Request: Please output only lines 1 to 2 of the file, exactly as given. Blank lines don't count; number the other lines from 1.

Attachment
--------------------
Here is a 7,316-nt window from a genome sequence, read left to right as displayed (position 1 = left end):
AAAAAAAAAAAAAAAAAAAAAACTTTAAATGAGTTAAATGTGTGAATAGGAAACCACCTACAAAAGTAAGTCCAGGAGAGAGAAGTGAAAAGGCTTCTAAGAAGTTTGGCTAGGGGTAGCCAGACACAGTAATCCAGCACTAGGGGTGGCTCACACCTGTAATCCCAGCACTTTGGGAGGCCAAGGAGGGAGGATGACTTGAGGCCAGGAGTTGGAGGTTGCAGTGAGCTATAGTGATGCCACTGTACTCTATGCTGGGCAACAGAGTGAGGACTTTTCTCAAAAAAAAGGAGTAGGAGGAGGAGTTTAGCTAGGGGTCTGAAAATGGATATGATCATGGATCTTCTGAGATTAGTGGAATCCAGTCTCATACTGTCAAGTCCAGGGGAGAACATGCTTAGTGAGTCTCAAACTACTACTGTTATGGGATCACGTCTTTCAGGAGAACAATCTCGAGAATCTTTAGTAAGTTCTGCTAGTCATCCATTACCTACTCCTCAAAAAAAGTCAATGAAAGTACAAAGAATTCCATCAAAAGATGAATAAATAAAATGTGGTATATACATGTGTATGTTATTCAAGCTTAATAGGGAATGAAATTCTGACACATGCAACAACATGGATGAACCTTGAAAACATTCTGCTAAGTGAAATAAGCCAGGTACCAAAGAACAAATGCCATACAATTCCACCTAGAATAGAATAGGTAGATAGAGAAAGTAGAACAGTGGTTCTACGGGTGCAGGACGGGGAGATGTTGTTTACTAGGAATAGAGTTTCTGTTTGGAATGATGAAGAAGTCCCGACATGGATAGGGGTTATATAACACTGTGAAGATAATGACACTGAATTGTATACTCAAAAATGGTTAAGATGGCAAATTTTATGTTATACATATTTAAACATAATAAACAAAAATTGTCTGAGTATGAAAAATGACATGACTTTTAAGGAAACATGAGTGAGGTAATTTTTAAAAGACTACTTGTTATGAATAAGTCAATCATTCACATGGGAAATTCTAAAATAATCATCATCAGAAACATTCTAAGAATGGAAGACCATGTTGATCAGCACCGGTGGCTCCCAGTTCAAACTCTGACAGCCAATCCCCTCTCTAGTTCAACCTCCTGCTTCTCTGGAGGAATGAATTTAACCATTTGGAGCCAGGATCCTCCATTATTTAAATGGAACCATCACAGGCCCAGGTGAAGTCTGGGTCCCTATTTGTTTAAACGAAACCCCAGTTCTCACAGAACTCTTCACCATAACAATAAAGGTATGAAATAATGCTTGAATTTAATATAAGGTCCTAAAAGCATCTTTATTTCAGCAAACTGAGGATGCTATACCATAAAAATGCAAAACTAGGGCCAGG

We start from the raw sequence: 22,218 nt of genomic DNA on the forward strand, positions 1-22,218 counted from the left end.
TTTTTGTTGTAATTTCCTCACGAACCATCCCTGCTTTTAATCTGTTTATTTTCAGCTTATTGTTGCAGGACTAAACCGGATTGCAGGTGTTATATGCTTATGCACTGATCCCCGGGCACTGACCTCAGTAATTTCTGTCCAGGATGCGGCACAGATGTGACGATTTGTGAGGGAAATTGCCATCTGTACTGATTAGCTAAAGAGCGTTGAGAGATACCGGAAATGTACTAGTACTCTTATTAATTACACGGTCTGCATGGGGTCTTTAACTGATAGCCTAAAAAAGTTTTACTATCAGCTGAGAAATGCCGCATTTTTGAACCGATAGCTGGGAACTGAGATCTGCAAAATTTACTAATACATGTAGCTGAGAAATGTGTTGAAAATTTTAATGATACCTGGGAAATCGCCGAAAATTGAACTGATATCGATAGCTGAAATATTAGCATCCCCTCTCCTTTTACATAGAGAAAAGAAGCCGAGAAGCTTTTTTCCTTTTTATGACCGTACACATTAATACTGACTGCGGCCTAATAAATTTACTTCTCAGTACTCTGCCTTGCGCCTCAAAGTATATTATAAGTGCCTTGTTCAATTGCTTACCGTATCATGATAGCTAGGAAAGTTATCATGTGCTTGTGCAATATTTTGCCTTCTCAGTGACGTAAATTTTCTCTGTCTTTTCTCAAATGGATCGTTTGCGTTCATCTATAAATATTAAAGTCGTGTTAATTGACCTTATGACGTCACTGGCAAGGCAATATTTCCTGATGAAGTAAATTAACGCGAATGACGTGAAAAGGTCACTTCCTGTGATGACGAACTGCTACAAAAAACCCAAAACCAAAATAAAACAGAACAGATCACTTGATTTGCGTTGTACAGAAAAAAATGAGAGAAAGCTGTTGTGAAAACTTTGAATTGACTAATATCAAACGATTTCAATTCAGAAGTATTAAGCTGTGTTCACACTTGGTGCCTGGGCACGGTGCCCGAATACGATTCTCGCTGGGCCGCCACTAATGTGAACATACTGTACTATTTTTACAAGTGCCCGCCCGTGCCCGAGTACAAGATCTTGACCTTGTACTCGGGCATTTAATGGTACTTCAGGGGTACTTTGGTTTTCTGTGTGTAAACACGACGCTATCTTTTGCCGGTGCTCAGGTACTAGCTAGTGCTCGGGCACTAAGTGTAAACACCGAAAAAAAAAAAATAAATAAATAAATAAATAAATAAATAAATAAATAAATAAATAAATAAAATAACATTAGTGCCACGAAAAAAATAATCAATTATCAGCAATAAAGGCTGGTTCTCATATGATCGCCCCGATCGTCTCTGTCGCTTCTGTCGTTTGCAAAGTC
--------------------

Here is a 7,316-nt window from a genome sequence, read left to right as displayed (position 1 = left end):
AAAAAAAAAAAAAAAAAAAAAACTTTAAATGAGTTAAATGTGTGAATAGGAAACCACCTACAAAAGTAAGTCCAGGAGAGAGAAGTGAAAAGGCTTCTAAGAAGTTTGGCTAGGGGTAGCCAGACACAGTAATCCAGCACTAGGGGTGGCTCACACCTGTAATCCCAGCACTTTGGGAGGCCAAGGAGGGAGGATGACTTGAGGCCAGGAGTTGGAGGTTGCAGTGAGCTATAGTGATGCCACTGTACTCTATGCTGGGCAACAGAGTGAGGACTTTTCTCAAAAAAAAGGAGTAGGAGGAGGAGTTTAGCTAGGGGTCTGAAAATGGATATGATCATGGATCTTCTGAGATTAGTGGAATCCAGTCTCATACTGTCAAGTCCAGGGGAGAACATGCTTAGTGAGTCTCAAACTACTACTGTTATGGGATCACGTCTTTCAGGAGAACAATCTCGAGAATCTTTAGTAAGTTCTGCTAGTCATCCATTACCTACTCCTCAAAAAAAGTCAATGAAAGTACAAAGAATTCCATCAAAAGATGAATAAATAAAATGTGGTATATACATGTGTATGTTATTCAAGCTTAATAGGGAATGAAATTCTGACACATGCAACAACATGGATGAACCTTGAAAACATTCTGCTAAGTGAAATAAGCCAGGTACCAAAGAACAAATGCCATACAATTCCACCTAGAATAGAATAGGTAGATAGAGAAAGTAGAACAGTGGTTCTACGGGTGCAGGACGGGGAGATGTTGTTTACTAGGAATAGAGTTTCTGTTTGGAATGATGAAGAAGTCCCGACATGGATAGGGGTTATATAACACTGTGAAGATAATGACACTGAATTGTATACTCAAAAATGGTTAAGATGGCAAATTTTATGTTATACATATTTAAACATAATAAACAAAAATTGTCTGAGTATGAAAAATGACATGACTTTTAAGGAAACATGAGTGAGGTAATTTTTAAAAGACTACTTGTTATGAATAAGTCAATCATTCACATGGGAAATTCTAAAATAATCATCATCAGAAACATTCTAAGAATGGAAGACCATGTTGATCAGCACCGGTGGCTCCCAGTTCAAACTCTGACAGCCAATCCCCTCTCTAGTTCAACCTCCTGCTTCTCTGGAGGAATGAATTTAACCATTTGGAGCCAGGATCCTCCATTATTTAAATGGAACCATCACAGGCCCAGGTGAAGTCTGGGTCCCTATTTGTTTAAACGAAACCCCAGTTCTCACAGAACTCTTCACCATAACAATAAAGGTATGAAATAATGCTTGAATTTAATATAAGGTCCTAAAAGCATCTTTATTTCAGCAAACTGAGGATGCTATACCATAAAAATGCAAAACTAGGGCCAGG